Toward the climax of Oliver Stone's Snowden, a powerful government official video links into a meeting room where he appears on a monitor that — for whatever reason — spans an entire wall. Throughout the scene, his enormous head glares down at Snowden.
Frankly, the staging felt ridiculous. At least until I was put in that very same situation only moments after watching this scene last night. I was seated in a movie theater as Edward Snowden's head appeared on-screen, staring out across the audience.
Snowden was calling into a secret Comic-Con screening of Snowden. It was the movie's first public performance, although it was a quiet affair limited to a handful of journalists, as well as a nice older couple whose names I believe were Harriet and Bob. (They excitedly pointed out when Oliver Stone briefly took a seat three rows in front of us.)
Also present were Joseph Gordon-Levitt, who plays Snowden, and Shailene Woodley, who plays Lindsay Mills, Snowden's longtime girlfriend. But despite the Hollywood star power, all interest — including from the filmmaking crew — was on Snowden. The obvious question being: what did he think of the film?
"I don't think anybody looks forward to having a movie made about themselves," Snowden said at one point. "Particularly someone who is a privacy advocate."
It's easy to imagine Snowden taking issue with Snowden. It takes liberties with his story, makes him seem like an awful boyfriend, and at times plays devil's advocate to his politics.
But here's the big surprise: Snowden isn't just in support of this movie — he's in this movie, taking over from Gordon-Levitt to play himself in a brief but powerful cameo. "I think there's kind of a magic" to it, Snowden said. Later adding, "It was something that made me really nervous, but I think it works."
The interesting thing about Snowden is that it's not really a thriller. It's not even really a biopic. It's more like an educational play-by-play of everything that we've been discussing over the past three years thanks to Snowden.
The movie doesn't just describe, at length, what XKeyscore is, it goes so far as to find time for a "But I don't have anything to hide" debate. And it does this for every surveillance program and every common argument you can think of.
The film lets everyone get their voice in — from the government official who sees spying as critical to national security, to the CIA / NSA employees questioning what they’re doing, to the citizen who doesn't really care what's happening — and generally treats them all with respect. Snowden certainly sides with Snowden, but it lets even the government figures make a fine argument, even if they ultimately appear quite callous.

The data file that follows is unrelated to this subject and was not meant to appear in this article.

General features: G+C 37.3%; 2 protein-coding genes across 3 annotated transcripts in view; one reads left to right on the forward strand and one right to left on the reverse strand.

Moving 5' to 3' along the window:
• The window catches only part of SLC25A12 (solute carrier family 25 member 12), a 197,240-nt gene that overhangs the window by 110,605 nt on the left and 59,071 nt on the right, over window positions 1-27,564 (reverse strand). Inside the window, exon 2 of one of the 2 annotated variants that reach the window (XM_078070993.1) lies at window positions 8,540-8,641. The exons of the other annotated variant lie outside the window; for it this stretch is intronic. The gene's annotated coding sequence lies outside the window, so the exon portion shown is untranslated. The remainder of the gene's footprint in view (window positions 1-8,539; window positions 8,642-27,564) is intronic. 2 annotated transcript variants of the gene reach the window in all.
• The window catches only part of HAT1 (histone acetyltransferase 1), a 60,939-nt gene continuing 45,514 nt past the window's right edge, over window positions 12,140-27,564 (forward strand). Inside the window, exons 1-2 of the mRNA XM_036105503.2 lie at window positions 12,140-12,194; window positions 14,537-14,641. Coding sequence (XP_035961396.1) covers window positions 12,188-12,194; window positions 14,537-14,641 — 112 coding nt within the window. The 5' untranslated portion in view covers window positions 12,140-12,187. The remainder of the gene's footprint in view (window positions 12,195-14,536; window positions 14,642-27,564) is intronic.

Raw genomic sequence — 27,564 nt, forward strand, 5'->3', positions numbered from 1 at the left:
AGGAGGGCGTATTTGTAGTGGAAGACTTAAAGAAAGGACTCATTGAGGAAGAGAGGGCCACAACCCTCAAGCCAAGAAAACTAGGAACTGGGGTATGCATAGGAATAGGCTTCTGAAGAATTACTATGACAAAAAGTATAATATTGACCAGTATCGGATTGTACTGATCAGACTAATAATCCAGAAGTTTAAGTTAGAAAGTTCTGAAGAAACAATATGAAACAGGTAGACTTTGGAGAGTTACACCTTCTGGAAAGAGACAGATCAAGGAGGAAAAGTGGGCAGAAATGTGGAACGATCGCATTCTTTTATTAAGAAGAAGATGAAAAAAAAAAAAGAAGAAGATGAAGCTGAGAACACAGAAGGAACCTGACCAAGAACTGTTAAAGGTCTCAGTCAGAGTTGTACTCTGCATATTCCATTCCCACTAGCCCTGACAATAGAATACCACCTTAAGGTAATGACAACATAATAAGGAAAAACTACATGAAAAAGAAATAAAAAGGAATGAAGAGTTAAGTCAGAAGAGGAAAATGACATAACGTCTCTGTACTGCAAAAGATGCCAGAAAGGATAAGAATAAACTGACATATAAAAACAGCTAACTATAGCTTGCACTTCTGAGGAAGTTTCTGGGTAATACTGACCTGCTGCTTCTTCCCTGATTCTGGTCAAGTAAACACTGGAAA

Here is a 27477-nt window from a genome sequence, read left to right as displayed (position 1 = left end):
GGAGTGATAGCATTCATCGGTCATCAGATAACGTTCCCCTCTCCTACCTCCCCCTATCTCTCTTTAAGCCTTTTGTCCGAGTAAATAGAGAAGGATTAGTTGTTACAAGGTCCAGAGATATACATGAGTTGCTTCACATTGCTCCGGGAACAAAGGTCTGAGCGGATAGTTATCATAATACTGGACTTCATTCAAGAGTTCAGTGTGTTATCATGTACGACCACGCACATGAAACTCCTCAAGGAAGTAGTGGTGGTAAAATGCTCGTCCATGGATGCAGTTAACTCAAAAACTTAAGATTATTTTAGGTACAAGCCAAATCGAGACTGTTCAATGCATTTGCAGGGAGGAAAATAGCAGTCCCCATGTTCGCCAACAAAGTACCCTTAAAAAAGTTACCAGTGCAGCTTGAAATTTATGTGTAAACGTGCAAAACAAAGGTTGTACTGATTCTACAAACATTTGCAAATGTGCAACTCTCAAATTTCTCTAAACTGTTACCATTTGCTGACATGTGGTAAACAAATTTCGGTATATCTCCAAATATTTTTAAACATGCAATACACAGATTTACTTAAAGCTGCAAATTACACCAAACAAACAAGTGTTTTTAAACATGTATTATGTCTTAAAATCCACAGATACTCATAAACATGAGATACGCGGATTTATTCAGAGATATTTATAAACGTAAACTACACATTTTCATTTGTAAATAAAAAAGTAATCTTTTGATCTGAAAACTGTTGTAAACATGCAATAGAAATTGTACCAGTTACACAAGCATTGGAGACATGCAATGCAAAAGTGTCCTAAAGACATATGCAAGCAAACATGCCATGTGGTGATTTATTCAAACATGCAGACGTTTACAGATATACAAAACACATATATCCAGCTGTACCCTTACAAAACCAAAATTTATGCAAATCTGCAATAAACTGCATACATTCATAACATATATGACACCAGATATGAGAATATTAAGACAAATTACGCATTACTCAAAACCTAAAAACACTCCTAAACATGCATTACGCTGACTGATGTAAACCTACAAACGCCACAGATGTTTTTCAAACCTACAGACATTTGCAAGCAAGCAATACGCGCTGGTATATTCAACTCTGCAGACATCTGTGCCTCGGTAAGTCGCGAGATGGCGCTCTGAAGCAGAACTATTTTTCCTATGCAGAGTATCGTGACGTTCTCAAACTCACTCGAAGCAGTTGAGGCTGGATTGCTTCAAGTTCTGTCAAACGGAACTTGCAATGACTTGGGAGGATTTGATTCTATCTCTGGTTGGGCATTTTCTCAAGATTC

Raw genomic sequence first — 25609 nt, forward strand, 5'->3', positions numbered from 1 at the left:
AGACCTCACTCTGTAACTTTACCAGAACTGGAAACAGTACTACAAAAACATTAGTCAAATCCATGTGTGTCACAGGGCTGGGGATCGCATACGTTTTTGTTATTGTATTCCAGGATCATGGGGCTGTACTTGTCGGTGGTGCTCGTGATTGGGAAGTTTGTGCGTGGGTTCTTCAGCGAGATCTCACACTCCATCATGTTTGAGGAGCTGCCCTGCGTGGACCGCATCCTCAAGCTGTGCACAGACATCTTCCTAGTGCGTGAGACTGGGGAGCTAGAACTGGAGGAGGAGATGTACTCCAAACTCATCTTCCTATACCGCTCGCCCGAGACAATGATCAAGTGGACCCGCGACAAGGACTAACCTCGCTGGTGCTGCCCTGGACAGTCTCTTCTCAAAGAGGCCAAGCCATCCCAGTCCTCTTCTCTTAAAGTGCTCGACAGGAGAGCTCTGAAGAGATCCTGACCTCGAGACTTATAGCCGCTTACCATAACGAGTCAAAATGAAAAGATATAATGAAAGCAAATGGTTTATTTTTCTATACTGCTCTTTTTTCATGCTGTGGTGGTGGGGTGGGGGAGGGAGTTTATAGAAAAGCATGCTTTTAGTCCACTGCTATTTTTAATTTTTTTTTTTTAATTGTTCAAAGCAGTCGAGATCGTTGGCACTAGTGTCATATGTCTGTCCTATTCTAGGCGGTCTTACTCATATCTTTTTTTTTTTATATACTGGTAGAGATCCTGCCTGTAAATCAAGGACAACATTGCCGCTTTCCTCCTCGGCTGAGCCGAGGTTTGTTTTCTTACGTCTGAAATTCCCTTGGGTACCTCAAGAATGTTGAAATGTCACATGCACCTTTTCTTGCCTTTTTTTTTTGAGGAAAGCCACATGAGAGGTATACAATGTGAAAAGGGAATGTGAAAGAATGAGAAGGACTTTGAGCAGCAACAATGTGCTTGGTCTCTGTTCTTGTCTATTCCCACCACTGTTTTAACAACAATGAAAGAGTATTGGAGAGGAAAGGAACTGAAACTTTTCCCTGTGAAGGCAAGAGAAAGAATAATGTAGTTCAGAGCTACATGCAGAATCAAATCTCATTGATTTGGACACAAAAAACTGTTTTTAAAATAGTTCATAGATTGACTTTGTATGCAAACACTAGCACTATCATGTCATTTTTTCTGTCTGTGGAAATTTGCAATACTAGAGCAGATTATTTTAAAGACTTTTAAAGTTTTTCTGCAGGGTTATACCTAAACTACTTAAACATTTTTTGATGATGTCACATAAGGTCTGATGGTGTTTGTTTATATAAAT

"I don't think anyone in politics is really charismatic enough to connect with people on these issues that are so abstract," Snowden said. He appreciates the film because it's a way to "reach new audiences in new ways and get people talking about things that they don't have time to read or look for in the academic sense. Right? Nobody's going to go out and read 3,000 articles that have been written about this or scrutinize Congressional testimonies."
Stone said he convinced Snowden to get on board with the film over the course of three or four meetings in Moscow, where Snowden is now living. "He cooperated with us," Stone said during a talk earlier in the day. But even with Snowden's cooperation, much of the film had to be fictionalized. "There are things we don't know and things that he will hopefully one day reveal in a book of his own."
Among those open questions is precisely how Snowden snuck files out of the NSA. In the film, he puts a memory card inside a hidden compartment in a Rubik's Cube, then walks out. That moment appears in the trailer and has earned the film a bit of ridicule for playing into the silly "Rubik's Cube = quiet genius" shortcut that so many movies use. Snowden still declines to say what actually happened, but Snowden's use of a Rubik's Cube was apparently his idea.
"It was Ed's idea, his suggestion," Stone said. "We responded to it and ran with it."
Regarding his appearance in the film, Snowden is quick to admit that his shoot could have gone better. So is Stone. “He talks so well in interviews, but it's so hard for him to become someone [else],” Stone said.
There was, at least, one worse celebrity cameo that Stone could recall shooting: Donald Trump. "I love the man in a weird way," Stone said. "But after every take he jumped up and would say, 'Wasn't that great?' And I'd say, 'Honestly, no.'"
Snowden cut in: "I'd rather avoid that association."